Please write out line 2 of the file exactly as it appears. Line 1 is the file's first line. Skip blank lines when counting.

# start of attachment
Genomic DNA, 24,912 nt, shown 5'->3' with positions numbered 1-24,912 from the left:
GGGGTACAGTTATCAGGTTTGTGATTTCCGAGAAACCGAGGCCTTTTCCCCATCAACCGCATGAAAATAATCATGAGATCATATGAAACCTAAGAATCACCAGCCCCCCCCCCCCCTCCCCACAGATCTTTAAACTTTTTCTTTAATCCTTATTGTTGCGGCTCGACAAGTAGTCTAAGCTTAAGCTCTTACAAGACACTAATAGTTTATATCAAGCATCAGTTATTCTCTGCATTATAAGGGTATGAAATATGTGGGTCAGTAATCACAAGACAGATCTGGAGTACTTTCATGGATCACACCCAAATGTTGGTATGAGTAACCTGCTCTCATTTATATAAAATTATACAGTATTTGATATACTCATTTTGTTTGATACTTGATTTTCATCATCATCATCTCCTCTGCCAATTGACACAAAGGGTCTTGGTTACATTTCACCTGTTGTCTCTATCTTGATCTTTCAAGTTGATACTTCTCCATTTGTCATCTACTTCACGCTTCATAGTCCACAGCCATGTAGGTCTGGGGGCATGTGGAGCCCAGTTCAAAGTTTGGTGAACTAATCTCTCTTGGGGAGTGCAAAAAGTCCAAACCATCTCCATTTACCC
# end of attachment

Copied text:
GGGGTACAGTTATCAGGTTTGTGATTTCCGAGAAACCGAGGCCTTTTCCCCATCAACCGCATGAAAATAATCATGAGATCATATGAAACCTAAGAATCACCAGCCCCCCCCCCCCCTCCCCACAGATCTTTAAACTTTTTCTTTAATCCTTATTGTTGCGGCTCGACAAGTAGTCTAAGCTTAAGCTCTTACAAGACACTAATAGTTTATATCAAGCATCAGTTATTCTCTGCATTATAAGGGTATGAAATATGTGGGTCAGTAATCACAAGACAGATCTGGAGTACTTTCATGGATCACACCCAAATGTTGGTATGAGTAACCTGCTCTCATTTATATAAAATTATACAGTATTTGATATACTCATTTTGTTTGATACTTGATTTTCATCATCATCATCTCCTCTGCCAATTGACACAAAGGGTCTTGGTTACATTTCACCTGTTGTCTCTATCTTGATCTTTCAAGTTGATACTTCTCCATTTGTCATCTACTTCACGCTTCATAGTCCACAGCCATGTAGGTCTGGGGGCATGTGGAGCCCAGTTCAAAGTTTGGTGAACTAATCTCTCTTGGGGAGTGCAAAAAGTCCAAACCATCTCCATTTACCC